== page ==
In conventional vehicles, the internal combustion engine not only accelerates the car but also supplies power to on-board assist systems, including the assisted steering system, which reduces the strain on the driver at the wheel. In electric vehicles, this energy comes from the battery, which as a result also reduces the vehicle’s traveling range.
Now a collaborative project between automotive engine component and system supplier Schaeffler and the Karlsruhe Institute for Technology (KIT), Germany, is researching new technologies for improving the energy efficiency of assisted steering systems on electric vehicles.
Set up in January 2015 and funded by the Federal Ministry for Education and Research (BMBF) to the value of about 600,000 euros over three years, the focus of the ‘Intelligent Assisted Steering System with Optimum Energy Efficiency for Electric Vehicles (e²-Lenk)’ project is to improve the energy efficiency of steering systems by intelligently controlling the drive torque transmitted to each of the four wheels of the vehicle.
As project managers Dr Marcel Mayer, of Schaeffler, and Dr Michael Frey, of KIT, explain: “The new assisted steering system would require fewer system components in an electric vehicle, which would mean savings in terms of weight and energy. This, in turn, would mean that an electric car would be cheaper and have a greater travelling range.”
Due to the optimised design and weight reduction of the vehicle, savings would also be made in terms of reduced materials and vehicle production costs.
The basic idea of the e²-Lenk project is simple: the wheels in an electric car would be driven individually by electric motors, unlike a car with an internal combustion engine, where all the wheels are provided with equal force. If the wheels on the left side transmit more drive torque to the road than those on the right side, this will result in acceleration of the vehicle to the right without the need to turn the front wheels or consume additional energy for steering. Tracked vehicles or quadrocopters steer using the same principle.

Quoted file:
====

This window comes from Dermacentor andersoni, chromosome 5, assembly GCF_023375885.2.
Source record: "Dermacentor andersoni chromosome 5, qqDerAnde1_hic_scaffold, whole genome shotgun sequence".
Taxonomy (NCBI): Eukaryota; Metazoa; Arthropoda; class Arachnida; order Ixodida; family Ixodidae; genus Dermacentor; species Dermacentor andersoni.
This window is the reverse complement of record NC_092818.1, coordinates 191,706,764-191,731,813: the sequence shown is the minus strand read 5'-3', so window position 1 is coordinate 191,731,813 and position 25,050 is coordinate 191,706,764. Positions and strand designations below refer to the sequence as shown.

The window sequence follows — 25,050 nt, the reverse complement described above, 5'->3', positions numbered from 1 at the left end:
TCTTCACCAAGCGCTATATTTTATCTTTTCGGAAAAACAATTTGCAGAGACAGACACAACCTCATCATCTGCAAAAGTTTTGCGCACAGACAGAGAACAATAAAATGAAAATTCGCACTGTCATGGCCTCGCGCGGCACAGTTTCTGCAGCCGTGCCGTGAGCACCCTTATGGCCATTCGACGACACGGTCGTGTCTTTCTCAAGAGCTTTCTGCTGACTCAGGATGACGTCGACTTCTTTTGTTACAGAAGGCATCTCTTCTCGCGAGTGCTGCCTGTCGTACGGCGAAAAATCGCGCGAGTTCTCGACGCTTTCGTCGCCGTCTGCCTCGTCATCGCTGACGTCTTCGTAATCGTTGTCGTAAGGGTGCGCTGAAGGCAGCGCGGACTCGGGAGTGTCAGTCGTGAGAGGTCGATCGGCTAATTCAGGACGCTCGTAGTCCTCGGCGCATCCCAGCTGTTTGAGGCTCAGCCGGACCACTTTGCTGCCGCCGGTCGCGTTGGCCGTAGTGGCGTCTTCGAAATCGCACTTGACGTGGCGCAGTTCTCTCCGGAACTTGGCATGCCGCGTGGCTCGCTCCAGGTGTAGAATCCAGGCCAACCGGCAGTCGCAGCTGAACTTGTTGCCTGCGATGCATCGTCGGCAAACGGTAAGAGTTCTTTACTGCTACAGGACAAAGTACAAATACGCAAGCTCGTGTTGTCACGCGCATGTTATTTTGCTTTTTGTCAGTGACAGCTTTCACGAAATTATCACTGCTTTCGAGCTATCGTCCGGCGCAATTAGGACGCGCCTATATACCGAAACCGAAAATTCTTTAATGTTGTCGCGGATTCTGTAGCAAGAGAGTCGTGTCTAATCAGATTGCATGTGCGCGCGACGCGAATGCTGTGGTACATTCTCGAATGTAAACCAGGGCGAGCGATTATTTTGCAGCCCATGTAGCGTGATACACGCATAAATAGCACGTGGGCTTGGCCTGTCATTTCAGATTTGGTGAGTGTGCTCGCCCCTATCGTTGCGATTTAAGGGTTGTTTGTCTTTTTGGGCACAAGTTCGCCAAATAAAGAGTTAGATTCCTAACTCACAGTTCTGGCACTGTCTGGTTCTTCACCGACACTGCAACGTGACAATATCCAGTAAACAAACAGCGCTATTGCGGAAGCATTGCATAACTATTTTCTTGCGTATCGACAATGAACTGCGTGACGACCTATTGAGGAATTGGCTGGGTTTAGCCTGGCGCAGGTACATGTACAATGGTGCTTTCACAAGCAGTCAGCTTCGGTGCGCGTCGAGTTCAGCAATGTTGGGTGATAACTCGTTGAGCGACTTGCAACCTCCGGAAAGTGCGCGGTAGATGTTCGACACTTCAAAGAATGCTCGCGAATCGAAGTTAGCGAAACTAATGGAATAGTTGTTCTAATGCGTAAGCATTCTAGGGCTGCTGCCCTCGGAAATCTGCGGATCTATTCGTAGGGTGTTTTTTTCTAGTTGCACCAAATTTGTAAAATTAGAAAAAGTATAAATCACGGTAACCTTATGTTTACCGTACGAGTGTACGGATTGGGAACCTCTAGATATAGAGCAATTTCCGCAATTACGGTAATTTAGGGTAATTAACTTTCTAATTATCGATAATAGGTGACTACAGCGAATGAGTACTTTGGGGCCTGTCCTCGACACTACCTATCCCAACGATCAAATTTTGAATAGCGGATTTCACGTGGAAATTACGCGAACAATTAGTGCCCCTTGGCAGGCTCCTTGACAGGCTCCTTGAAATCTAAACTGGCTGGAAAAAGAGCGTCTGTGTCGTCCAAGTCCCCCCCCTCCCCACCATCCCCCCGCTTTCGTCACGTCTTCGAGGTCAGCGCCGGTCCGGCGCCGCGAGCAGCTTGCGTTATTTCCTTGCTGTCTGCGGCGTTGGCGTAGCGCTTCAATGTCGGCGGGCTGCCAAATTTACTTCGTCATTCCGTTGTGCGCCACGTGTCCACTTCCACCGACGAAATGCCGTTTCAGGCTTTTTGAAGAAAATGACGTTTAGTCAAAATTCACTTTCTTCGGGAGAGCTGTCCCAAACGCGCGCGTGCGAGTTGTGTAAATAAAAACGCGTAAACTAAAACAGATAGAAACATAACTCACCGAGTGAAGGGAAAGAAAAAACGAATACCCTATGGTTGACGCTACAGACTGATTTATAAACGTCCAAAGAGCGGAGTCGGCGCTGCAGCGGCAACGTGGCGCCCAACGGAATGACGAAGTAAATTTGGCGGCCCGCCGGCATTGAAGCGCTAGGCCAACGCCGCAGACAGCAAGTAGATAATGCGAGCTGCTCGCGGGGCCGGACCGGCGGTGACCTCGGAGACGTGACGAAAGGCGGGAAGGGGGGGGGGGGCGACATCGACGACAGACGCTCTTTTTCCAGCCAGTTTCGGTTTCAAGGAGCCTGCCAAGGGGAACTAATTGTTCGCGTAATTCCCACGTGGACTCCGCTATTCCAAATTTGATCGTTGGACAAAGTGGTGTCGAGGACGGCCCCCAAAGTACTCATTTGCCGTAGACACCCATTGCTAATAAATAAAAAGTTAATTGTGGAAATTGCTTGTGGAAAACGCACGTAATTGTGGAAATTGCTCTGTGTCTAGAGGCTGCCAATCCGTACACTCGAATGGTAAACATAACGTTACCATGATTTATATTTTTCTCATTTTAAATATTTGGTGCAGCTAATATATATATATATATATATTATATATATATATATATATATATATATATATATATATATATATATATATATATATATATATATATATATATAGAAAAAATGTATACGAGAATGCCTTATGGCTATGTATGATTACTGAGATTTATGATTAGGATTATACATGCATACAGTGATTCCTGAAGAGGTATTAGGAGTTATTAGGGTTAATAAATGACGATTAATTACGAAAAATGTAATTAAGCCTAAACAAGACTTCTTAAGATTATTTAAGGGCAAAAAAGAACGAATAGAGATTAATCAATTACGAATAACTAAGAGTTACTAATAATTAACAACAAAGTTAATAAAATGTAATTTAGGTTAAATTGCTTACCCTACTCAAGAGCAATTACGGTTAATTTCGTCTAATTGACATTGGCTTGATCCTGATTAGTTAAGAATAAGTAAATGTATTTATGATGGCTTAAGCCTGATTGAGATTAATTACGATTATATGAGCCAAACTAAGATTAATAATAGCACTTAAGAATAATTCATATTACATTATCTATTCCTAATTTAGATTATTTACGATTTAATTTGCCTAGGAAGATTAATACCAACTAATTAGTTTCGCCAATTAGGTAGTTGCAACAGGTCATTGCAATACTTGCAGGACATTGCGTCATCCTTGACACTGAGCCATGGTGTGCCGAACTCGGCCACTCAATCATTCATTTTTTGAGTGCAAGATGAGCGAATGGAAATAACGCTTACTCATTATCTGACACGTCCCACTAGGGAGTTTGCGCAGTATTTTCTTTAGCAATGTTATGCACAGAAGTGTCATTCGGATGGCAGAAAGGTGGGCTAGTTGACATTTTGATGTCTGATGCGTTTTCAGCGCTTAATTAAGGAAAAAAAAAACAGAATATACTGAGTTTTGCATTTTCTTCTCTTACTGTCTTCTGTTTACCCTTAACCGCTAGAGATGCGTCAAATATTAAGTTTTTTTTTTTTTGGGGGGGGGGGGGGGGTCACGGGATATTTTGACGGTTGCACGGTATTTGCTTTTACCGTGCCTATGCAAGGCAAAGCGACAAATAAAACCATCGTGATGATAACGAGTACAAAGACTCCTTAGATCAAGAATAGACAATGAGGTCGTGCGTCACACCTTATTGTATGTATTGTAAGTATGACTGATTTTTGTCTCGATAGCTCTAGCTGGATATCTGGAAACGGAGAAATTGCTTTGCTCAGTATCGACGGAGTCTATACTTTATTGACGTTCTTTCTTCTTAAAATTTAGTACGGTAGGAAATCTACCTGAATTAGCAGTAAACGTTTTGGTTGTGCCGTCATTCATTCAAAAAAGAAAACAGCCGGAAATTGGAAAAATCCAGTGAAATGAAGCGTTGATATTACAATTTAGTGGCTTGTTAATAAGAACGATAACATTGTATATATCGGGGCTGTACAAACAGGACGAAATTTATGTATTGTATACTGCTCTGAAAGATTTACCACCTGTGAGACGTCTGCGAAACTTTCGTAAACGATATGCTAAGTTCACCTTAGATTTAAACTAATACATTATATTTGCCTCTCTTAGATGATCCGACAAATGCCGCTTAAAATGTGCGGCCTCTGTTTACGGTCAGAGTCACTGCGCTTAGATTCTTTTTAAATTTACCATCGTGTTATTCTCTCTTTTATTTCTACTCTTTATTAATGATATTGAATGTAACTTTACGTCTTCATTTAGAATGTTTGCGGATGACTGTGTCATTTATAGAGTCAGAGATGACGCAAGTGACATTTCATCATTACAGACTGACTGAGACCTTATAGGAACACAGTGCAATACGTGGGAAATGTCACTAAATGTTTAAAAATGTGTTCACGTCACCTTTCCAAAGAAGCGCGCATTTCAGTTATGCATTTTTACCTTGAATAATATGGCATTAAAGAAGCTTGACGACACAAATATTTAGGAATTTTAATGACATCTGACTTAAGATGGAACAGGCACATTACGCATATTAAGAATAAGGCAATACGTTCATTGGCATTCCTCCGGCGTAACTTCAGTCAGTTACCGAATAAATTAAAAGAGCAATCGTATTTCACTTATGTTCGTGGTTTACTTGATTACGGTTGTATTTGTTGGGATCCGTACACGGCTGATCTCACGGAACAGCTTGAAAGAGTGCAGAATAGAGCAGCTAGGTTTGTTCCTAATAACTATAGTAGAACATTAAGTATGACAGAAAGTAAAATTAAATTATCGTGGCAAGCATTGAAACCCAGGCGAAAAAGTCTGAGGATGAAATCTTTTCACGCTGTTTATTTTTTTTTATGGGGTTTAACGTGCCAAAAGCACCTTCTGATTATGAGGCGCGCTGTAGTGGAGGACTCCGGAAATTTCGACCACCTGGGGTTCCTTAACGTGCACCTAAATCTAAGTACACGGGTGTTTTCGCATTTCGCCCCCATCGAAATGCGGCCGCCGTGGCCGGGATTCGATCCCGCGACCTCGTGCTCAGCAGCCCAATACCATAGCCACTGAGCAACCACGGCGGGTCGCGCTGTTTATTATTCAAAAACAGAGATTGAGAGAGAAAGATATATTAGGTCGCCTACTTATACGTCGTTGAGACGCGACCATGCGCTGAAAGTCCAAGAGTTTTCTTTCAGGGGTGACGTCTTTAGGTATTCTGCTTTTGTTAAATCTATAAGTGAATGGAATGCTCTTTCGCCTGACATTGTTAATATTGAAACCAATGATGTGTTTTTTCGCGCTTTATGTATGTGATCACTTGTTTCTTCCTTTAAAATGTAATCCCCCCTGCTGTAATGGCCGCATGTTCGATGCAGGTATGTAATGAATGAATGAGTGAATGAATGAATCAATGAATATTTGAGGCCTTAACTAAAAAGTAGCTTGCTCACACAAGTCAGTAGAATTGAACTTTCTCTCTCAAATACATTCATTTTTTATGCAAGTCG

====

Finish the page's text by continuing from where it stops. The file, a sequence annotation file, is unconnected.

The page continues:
“Steering assistance can be provided while driving by means of an intelligent control system and suitable wheel suspension,” says Schaeffler engineer Mayer, Manager, of the Automatic Driving Working Group, which is conducting the research as part of the SHARE (Schaeffler Hub for Automotive Research in E-Mobility) collaborative research project at KIT. “Only steering when stationary remains a challenge with conventional designs.”
“With our approach, the assisted steering system is part of the drive train,” explains Dr Frey, who is a researcher at KIT’s Institute of Vehicle Systems Technology. “Steering the front wheels is carried out without using additional energy. We also want to significantly increase the quality of driving. Customer benefit, comfort, safety and reliability go hand in hand here.”
As part of the project, functional demonstrators are being built, with which the concepts can be validated and optimised in tests. It is also planned to implement the system in last year’s Formula Student racing car built by the university group KA-RaceIng with the participation of the students.
e²-Lenk is the first publicly-funded joint project as part of the SHARE collaborative research project at KIT between Schaeffler Technologies AG & Co KG and KIT. This joint project is being managed at KIT’s East Campus in a joint project management office run by SHARE and the Institute of Vehicle Systems Technology (FAST).